Parts & Accessories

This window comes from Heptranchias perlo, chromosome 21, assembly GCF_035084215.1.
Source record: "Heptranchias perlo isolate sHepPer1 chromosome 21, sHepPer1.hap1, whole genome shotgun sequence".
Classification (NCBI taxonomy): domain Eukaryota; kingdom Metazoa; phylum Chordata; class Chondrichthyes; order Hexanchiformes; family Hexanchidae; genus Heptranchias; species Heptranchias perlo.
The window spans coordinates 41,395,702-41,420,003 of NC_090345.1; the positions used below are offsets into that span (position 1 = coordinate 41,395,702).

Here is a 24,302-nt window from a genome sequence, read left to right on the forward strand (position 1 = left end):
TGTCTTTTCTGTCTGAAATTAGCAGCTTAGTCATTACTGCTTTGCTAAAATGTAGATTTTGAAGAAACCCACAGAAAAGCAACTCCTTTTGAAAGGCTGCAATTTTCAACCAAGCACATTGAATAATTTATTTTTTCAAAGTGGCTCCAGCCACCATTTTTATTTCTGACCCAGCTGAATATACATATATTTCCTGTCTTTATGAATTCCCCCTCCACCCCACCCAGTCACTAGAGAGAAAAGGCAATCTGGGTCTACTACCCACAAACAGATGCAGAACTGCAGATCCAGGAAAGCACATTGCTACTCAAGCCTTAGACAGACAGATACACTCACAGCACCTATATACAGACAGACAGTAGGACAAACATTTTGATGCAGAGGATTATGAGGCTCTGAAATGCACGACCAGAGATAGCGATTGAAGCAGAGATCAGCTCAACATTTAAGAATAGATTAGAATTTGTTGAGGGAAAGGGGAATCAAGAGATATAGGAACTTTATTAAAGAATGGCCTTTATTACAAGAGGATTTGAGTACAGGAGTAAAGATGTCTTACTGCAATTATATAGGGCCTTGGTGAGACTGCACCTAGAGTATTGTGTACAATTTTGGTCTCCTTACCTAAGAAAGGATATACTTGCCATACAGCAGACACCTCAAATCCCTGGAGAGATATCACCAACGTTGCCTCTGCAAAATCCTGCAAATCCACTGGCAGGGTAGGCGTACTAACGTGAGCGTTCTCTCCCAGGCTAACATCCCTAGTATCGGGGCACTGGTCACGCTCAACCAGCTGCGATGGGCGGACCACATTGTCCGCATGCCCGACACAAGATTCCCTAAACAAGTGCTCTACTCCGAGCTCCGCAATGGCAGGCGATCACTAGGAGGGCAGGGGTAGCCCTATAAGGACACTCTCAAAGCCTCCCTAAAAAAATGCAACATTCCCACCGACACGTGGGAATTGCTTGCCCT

Going tubeless allows you to run low tire pressure for better traction while drastically reducing the chances of a flat. Stan's Standard Tubeless Kit converts standard tubed wheels to tubeless so you can reap the benefits. Everything you need to go tubeless is included. You won't miss dealing with flat tires and you'll save money on tubes! Until a few years ago, if you had a bicycle, you ran tubes in your tires. Then, along came tubeless tires and wheel sets, claiming to revolutionize mountain biking as we knew it! A pretty bold statement really, but just think... ultra-low pressures, traction galore and, depending on who you talked to, less rolling resistance. Well, as history shows, not all woes were solved and some new ones were created. Yes, lower pressures became a reality and without the fear of pinch flatting, but tubeless tires didn't eliminate all flats. Then where were you? Instead of packing a tube and a patch kit, you now have to pack two tubes, in case of a flat in each tire. Lets not forget cost, tubeless wheel sets, while coming down in price recently, are more than their tubed counterparts. Tires are also expensive, ranging into $50 per tire. Due to these and other reasons, tubeless tire systems are still more of a novelty than anything, even though they have been on the market for a few years. NoTubes SealantStan’s NoTubes promises to change all that. By using a liquid sealant and a custom rim strip, Stan promises to make almost any rim/tire combination tubeless. When we read about it we thought, wow that is a neat idea. When we saw it at the 2002 Interbike, we knew that we had to try this out! Stan sent us a standard kit comprising two rim strips, one bottle of sealant, a scoop, reinforced spoke tape and an instruction video. After watching the video, I went to mount up the first two tires, a Specialized Enduro Pro, 2.2 inch and a WTB Velociraptor (rear), 2.1 inch. I prepped the rim according to his instructions and used soapy water on the tire bead. After mounting the tire and putting in two scoops of the sealant, which is the consistency of milk, I tried to inflate the tire with a standard floor pump. Nothing doing. I could not get enough volume to seat the bead to the rim. No problem, an air compressor did the trick just fine. Ditto on the Velociraptor. In fact, I never could get a standard tire to seat the first time with a standard pump. Once seated, however, I had no problems inflating and deflating the tire repeatedly. The valve cores of Stan’s rim strip are removable, so there is no need to break the bead to refill the sealant, you can put new sealant in using the supplied tube and an available squeeze bottle. The first night I lost pressure in one of the tires, but I was able to pump it up again with a normal floor pump. After that, the tires held air better than some tubes I have used! I have checked the air about once a month and added if needed. I am running the tires around 25-28 psi, traction was great and I didn’t suffer any flats at all. Stan claims his sealant will seal up to a 1/4 inch diameter hole, something I have seen demonstrated but haven’t experienced on the trail. I can tell you that it sealed up a tire that was full of smaller holes and it is amazing to see the white bubbles, hear the psssssssss and then it all stops and that hole is sealed for good! I have been using the NoTubes system for five months, and have added sealant once, when I switched tires. If I didn’t want to swap out the tires, I had plenty of sealant left, though I expect it to dry up faster during the hot summer months. Summary: Stan’s NoTubes is tubeless for the masses. It allows the use of almost any rim/tire combo, even the rims already on your bike and the tires out of the bargain bin. Tubeless tires ride different. There is more traction and they do seem to role faster. The only problem that I experienced was on initial set up. It seems to me that you need to use an air compressor to get the tire inflated initially. So what do you do on the trail when you get a flat? Pull out the rim strip and put a tube in, it’s that easy. Not that I had any flats using the system, mind you. James Sharp is a contributing editor for GearReview.com specializing in mountain biking.
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